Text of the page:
When I was growing up in Alabama, my Dad warned me to never talk politics in public.
I didn't listen. Fast forward to my adult life in New York City and I think it's big fun to sit home and have two or three glasses of red wine while watching a Republican debate meltdown into Donald Trump's pants. But, maybe I should let my thoughts gestate a bit before I shout out three or four snarky Facebook status updates onto the internet as if I'm some cheap armchair pundit.
It's not as if my ridicule is going to challenge anyone to think outside their own partisan sandbox. If I'm lucky, I'll get a few "likes," affirmation that I'm preaching to my own choir.
But there is all kinds of vitriolic shouting coming from across the partisan divide on Facebook, Twitter and even Instagram this campaign season. Even among left leaning friends, I've seen comment threads devolve quickly from healthy debate into junk filled bombastic tirades over Hillary and Bernie.
Beliefs get shredded, insults hurled and intelligence questioned. Then come the threats to "unfollow" or "unfriend." Exactly how does cutting off contact with someone with opposing ideology further discussion, debate and democracy?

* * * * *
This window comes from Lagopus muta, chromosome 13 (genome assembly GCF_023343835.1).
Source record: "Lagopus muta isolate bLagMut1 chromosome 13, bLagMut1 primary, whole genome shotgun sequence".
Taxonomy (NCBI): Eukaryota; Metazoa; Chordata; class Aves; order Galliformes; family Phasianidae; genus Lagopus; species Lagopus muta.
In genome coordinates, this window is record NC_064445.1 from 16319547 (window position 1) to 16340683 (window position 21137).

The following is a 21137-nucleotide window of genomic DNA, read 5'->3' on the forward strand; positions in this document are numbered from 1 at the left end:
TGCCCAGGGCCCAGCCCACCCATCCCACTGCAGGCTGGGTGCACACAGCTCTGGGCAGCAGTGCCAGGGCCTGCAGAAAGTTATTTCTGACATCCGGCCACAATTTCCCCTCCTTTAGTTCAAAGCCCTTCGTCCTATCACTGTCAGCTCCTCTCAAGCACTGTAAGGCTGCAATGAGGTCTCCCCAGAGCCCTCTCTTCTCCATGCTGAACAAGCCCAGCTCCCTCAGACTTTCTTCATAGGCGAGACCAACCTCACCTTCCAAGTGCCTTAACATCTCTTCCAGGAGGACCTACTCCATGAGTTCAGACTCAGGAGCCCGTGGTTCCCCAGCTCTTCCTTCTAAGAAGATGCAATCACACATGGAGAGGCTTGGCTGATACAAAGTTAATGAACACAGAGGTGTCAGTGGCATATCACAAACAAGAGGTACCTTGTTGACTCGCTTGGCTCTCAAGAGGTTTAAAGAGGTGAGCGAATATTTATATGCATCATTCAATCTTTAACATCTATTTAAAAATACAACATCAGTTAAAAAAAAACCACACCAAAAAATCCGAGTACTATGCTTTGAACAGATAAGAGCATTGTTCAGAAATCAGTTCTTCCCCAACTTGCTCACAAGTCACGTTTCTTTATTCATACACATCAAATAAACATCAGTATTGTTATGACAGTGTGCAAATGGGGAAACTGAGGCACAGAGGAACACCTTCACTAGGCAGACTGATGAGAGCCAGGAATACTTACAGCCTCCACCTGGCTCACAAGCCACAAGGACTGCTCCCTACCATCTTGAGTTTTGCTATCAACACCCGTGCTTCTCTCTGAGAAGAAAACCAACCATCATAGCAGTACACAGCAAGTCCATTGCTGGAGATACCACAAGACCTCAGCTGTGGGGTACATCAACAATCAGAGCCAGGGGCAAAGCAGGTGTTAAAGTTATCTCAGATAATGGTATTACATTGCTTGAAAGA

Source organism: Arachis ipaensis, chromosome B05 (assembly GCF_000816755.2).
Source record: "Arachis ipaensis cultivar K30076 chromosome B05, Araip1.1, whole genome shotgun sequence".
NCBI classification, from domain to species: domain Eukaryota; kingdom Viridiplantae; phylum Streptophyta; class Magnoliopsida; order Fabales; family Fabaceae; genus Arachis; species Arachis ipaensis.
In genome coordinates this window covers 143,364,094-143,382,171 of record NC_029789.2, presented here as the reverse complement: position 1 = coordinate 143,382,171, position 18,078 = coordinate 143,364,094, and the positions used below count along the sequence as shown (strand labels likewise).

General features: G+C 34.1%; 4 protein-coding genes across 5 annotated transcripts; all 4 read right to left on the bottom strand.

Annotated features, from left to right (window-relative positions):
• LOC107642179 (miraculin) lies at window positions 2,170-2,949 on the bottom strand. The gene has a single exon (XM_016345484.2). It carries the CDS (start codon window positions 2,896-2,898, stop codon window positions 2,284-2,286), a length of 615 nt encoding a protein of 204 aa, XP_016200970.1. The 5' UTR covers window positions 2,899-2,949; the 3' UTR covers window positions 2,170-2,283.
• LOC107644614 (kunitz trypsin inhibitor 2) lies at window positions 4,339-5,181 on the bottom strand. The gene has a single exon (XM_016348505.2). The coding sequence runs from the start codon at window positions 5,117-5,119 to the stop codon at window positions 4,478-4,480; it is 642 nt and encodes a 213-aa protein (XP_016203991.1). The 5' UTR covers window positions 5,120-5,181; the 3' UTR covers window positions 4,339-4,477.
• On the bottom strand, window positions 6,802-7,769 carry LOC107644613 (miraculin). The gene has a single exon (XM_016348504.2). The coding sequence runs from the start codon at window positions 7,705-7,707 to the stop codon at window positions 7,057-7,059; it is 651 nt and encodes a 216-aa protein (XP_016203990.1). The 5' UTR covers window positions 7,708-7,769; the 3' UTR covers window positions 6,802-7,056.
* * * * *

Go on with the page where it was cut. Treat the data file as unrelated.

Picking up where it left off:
Around two years ago, Pew Research Center spelled out how deep the partisan divide in America actually is. They surveyed 10,000 Americans and found that "Republicans and Democrats are more divided along ideological lines -- and partisan antipathy is deeper and more extensive -- than at any point in the last two decades."
The 2014 report confirms that "ideological silos" are now common on both the political left and right. People with down-the-line ideological positions -- especially conservatives -- are more likely than others to say that most of their close friends share their political views.
Take me for example. I was born and raised in the reddest of states, Alabama. But for most of my life, I've lived here in very blue New York City, and I'd wager that the majority of my friends, including those on Facebook share my progressive values. That said, I know I have a few friends who are proudly conservative, and scattered in that mix, I'd bet there are a few moderates.
I'd like to believe social media could play a role in furthering democracy. But are we more likely willing participants in increasingly segregated partisan echo chambers? I wanted some perspective so I sought out some political experts to help me understand.
"There's no question that we are self segregating by ideological perspectives more than we have before, at least in my lifetime," said Brian Balogh, a co-host of Backstory with the American History Guys, the public radio program and podcast that brings historical perspective to current events.